Digital Boundaries and Teen Dating Violence: Part 2

Embed from Getty Images

Guest post by: Emily Eisele, Prevention Education Specialist, HAVEN

When Is It Abuse?
Teens are often texting or tweeting, but how do you know if it is crossing the boundaries of a healthy relationship? It’s important to address with teens using media the dynamics of power and control. Do you feel afraid to leave your phone unattended? Do you feel like there will be social or relationship consequences if you don’t tell your partner where you are at all times? Every teen has texted “where r u?” to a friend or partner, but if there is a threat carried with it, that is abuse. Finding out if a teen feels fear in their relationship is essential to identifying abuse.

Making it clear that abuse does not have to be physical is also a hurdle to clear when discussing teen dating violence: many young people feel that digital harassment is a normal social experience. Labelling this behavior as abuse takes away the power of the abuser, and may be a first step for the target of abuse to find it unacceptable and get help. It is also essential to understand that dating violence uses a pattern of tactics to take power and control away from the victim, and that it escalates over time.

The importance of intervention is clear, considering the impact of teen dating violence on future partnerships. Disturbingly, experiences of controlling behavior, harassment and intimidation often affect how teens’ future relationships are formed. The CDC recently published disturbing statistics that 22% of women and 15% of men experiencing violence as adults first experienced relationship violence between the ages of 11 and 17.

While increased secrecy and independence during teen years is normal, withdrawal and other behaviors may be red flags. Signs a teen may be experiencing abuse, digital or otherwise, include:

  • Extreme fear or emotion about constant access to phone or internet
  • Depression or anxiety
  • A dramatic change in clothing, weight or interests after beginning relationship
  • Seeing friends and doing things they used to care about less and less
  • Fear of partner’s reaction, or constant worry about what their partner thinks
  • Fear of not texting or calling back right away

Responding to Teen Dating Violence
Being open to listening, not judging is essential to supporting any person experiencing intimate partner violence—and teens are no exception. Never blame the target of abuse by asking why she made X decision, but remind her that the abuse is not her fault, and is the choice of the abuser. Focus on behaviors—“It seems scary that she constantly needs to know where you are” instead of, “She’s controlling, I don’t like it.” Offering options instead of commands, ultimatums or restrictions can help bolster a teen’s self-esteem and help them make the right choice. Make resources available, like HAVEN’s Crisis and Support Line, and sites like where a teen can research and determine for themselves whether they are experiencing abuse. And talk openly about healthy relationship skills, because positive alternatives are a formative part of strong personal boundaries and partnerships. If you can, plan next steps together for digital and physical safety.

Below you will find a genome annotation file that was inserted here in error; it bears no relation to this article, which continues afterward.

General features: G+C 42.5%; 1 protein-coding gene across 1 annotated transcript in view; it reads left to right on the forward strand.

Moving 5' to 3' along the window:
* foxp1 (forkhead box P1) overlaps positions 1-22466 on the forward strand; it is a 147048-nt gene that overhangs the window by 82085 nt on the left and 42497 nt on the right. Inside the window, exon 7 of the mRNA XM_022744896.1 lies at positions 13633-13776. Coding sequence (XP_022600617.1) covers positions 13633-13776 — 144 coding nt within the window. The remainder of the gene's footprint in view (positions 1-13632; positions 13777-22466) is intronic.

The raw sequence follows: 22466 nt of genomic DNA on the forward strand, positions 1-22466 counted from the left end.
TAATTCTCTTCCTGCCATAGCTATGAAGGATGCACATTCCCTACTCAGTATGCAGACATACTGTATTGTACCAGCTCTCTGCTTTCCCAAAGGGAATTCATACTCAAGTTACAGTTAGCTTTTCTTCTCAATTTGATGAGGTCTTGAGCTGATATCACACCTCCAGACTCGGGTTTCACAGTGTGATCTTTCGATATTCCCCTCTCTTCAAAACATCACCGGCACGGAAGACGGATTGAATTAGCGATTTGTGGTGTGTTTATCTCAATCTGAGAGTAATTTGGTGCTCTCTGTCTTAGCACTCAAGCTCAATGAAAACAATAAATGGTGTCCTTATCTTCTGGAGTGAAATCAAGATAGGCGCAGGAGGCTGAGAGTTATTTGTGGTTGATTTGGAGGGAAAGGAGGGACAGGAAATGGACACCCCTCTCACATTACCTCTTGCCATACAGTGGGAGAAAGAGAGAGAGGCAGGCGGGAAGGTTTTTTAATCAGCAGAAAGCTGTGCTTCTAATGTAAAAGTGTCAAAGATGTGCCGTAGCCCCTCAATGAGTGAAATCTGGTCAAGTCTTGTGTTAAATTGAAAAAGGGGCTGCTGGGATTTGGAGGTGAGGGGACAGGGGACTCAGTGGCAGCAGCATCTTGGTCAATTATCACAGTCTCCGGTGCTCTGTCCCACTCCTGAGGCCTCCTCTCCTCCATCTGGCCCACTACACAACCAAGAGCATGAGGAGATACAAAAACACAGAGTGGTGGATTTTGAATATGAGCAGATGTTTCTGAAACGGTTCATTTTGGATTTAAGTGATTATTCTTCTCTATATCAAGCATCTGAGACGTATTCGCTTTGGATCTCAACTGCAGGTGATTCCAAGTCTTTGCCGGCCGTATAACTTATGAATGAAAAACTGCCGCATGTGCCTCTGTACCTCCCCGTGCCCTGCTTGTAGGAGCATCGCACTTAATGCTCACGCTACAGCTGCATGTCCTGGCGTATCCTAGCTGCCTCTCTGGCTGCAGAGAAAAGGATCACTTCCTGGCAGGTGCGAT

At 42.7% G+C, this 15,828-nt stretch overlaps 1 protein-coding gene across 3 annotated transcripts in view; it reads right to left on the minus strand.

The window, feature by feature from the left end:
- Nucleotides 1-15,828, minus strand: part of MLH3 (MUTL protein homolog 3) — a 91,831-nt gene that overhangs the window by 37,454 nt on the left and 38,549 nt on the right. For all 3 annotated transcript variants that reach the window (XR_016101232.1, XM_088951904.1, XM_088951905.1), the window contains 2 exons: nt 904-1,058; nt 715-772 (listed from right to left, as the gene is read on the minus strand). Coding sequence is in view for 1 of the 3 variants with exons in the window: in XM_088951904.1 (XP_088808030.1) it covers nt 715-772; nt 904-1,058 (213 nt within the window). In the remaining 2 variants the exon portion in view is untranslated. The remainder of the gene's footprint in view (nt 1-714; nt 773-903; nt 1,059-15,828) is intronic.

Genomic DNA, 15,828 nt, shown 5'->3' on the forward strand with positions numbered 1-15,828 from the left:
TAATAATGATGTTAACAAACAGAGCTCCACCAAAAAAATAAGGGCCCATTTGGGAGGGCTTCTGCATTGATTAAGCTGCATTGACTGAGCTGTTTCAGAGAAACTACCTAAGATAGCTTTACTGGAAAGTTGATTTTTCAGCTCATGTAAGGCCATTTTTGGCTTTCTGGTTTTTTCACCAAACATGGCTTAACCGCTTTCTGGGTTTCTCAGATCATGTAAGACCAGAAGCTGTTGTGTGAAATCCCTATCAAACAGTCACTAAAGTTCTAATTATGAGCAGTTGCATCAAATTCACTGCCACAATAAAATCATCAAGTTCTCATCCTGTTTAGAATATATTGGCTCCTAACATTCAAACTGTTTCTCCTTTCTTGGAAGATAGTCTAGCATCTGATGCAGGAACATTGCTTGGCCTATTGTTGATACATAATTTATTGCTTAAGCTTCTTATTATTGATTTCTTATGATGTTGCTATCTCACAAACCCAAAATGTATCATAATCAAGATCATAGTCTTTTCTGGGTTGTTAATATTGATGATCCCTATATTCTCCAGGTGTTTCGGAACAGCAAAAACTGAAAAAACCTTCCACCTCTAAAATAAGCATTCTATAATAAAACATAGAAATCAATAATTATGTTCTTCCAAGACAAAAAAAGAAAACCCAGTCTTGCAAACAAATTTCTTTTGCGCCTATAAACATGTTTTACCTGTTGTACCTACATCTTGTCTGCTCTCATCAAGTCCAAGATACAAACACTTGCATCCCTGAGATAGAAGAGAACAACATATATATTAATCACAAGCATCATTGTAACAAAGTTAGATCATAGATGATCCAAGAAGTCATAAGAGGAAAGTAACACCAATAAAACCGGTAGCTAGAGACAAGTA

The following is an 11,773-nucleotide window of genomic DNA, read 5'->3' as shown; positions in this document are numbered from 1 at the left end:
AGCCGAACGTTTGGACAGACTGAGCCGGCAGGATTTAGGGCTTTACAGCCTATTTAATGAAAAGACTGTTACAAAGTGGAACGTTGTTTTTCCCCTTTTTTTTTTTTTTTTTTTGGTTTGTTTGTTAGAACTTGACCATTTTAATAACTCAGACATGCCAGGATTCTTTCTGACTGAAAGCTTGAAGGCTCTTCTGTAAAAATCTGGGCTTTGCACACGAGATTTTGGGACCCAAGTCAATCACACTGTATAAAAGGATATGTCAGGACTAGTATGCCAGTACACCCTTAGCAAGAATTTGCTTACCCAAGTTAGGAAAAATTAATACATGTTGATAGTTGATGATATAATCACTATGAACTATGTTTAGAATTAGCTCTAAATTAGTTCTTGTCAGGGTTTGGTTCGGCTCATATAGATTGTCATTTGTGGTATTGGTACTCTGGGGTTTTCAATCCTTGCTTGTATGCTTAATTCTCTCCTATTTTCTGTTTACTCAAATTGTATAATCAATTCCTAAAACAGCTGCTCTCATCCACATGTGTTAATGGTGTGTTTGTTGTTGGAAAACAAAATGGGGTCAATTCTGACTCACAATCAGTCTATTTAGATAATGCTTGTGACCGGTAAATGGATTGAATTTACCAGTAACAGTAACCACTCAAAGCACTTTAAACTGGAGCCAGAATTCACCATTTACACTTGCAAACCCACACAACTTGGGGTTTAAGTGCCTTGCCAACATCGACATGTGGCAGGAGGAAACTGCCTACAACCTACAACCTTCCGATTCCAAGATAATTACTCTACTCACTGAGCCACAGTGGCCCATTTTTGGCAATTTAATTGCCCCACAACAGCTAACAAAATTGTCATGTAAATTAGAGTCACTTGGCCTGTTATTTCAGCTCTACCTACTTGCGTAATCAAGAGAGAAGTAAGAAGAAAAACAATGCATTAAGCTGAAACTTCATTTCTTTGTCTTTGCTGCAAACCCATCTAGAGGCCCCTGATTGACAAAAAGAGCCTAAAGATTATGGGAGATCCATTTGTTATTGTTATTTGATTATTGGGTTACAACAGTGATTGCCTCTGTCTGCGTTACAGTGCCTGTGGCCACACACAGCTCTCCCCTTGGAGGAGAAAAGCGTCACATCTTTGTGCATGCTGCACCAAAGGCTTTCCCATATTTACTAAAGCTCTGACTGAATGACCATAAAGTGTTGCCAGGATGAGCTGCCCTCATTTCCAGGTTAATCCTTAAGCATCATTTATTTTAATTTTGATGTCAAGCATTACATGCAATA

As a community, it is crucial that we work together to educate ourselves about the root causes of intimate partner violence, and come to an understanding as a community of how the dynamics of power and control operate. Talk with your school about peer groups for media safety, and media literacy for faculty and parents. Contact the Prevention Education team at HAVEN to request educational workshops and our leadership programs that discuss healthy relationships, consent, and teen dating violence.

Keep in mind that social media can be a powerful tool for social change among teens as well—support peer led groups at your local high school or middle school that engage in and support online media campaigns about consent, healthy masculinity, and ending violence against women. All people deserve to live free of fear. Let’s support teens with the tools to create social change.

HAVEN operates an anonymous Crisis and Support Line for anyone who is experiencing abuse, or who thinks a friend may be experiencing abuse and has questions. It is available and anonymous 24/7 at 877-922-1274. Crisis and Support Chat, and more information about our Prevention Education Program, are both available at



1 Comment

Filed under HAVEN news

One response to “Digital Boundaries and Teen Dating Violence: Part 2

  1. Chief Doreen Olko

    Reblogged this on Auburn Hills Police Department and commented:
    Interesting article on a subject on a timely topic.

Leave a Reply

Fill in your details below or click an icon to log in: Logo

You are commenting using your account. Log Out /  Change )

Google+ photo

You are commenting using your Google+ account. Log Out /  Change )

Twitter picture

You are commenting using your Twitter account. Log Out /  Change )

Facebook photo

You are commenting using your Facebook account. Log Out /  Change )

Connecting to %s